Megan's first book, A ROYAL PAIN, is coming out from Sourcebooks just a couple of days before the 2012 Southern Magic Readers' Luncheon. Publisher's Weekly gave A ROYAL PAIN a starred review, calling it "A delightful love story… worth reading again and again."
Megan will be joining us at the Readers' Luncheon (featuring Sherrilyn Kenyon) in Birmingham on November 3rd, but she stopped by today to talk about her book and writing. Be sure to leave a comment below, and you'll be entered to win a gift card and a copy of Megan's upcoming release, A ROYAL PAIN. AND you'll be entered to win the grand prize in the Blog Blitz--a Kindle Fire.
I started following you on Twitter a while back when someone retweeted a link to your blog post "How I Learned to Stop Worrying and Love the Romance Novel." In the post, you talk about your journey toward loving romance novels, a journey made more difficult because you, like much of society, is trained to think of them as not being "real" literature. So much of what you said, I could have written myself. I think I went through pretty much the same journey toward reading romance (including the early discovery of Amanda Quick), so I wonder, what made you take the leap from devouring Romance novels to creating them?
Taking the leap: after reading all the Amanda Quick, Julia Quinn, and Judith McNaught that I could get my hands on, I felt like there was a world I wanted to read about that had all the attention to manners and modes of dress and social mores that I love in Regency romances, but that would also be modern and steamy. I know the Regency romances can be steamy, but I guess I wanted it sexually liberated…not oh-we've-had-sex-so-I-we'll-have-to-get-married type sex. (Although I love that too!) After that seed was planted in my mind, the manuscript just sort of fell into place. I think after reading hundreds of those books in a year, something happened to me sort of like what Malcolm Gladwell described in Outliers. The structure and tropes and expectations became sort of internalized. I knew what I loved about those books and I wanted to create the same feelings in my readers (easier said than done).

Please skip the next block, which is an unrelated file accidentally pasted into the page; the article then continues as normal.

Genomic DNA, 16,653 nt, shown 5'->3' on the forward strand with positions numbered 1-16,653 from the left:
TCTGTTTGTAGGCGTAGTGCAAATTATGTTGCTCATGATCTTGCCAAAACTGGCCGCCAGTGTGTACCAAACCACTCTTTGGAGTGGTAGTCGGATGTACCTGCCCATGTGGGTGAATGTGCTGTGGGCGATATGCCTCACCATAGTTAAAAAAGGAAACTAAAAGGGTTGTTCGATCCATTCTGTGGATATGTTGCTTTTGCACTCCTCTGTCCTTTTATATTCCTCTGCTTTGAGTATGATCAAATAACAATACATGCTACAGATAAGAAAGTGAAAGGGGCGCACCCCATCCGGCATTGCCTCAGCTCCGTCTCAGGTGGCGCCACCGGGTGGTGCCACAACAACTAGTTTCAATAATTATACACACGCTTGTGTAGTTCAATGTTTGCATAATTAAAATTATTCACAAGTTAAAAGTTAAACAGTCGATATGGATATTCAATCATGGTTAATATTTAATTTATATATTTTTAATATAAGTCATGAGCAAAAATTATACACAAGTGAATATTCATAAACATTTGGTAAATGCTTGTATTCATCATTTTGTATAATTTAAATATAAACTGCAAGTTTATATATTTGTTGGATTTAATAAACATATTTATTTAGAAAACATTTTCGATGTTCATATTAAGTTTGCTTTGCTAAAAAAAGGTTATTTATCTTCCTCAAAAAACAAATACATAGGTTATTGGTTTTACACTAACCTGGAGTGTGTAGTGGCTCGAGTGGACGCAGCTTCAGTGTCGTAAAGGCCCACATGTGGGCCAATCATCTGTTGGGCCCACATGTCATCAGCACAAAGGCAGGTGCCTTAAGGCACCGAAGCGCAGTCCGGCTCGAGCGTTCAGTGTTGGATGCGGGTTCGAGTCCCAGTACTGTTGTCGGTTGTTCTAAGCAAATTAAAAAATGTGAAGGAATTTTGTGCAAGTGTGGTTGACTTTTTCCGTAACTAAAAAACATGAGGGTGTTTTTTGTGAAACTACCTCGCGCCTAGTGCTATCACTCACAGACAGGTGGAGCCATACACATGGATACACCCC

Hundreds in a year? Sounds exactly like what I did a few years ago. Until then, I'd never picked up a romance, and at first I told myself that it was just "research," that I was learning about the genre. I still wasn't thinking about writing yet, but I wasn't wrong. All that reading did teach me about the genre, probably better than any craft book could.
So tell us a little about your path to publication: Once you started writing, when did you feel like you had a book that was ready? How many manuscripts did you go through before you landed an agent and then a publisher for A ROYAL PAIN?
Ready? You're hilarious. Just last week I turned in second-round edits on my second book and I still don't think it's ready. But I guess that's the point. My husband often accuses me of being rash, the phrase shoot-first-aim-later comes to mind. There's a component to all of this that requires the writer to just say, "Screw it." As long as I keep telling myself that my books are no better or worse than what's out there, I seem to move forward. It's about letting go. Also, in terms of endless self-editing, I don't notice much difference between things I've self-edited twice and things I've self-edited ten times. So I'll go with the twice, thanks.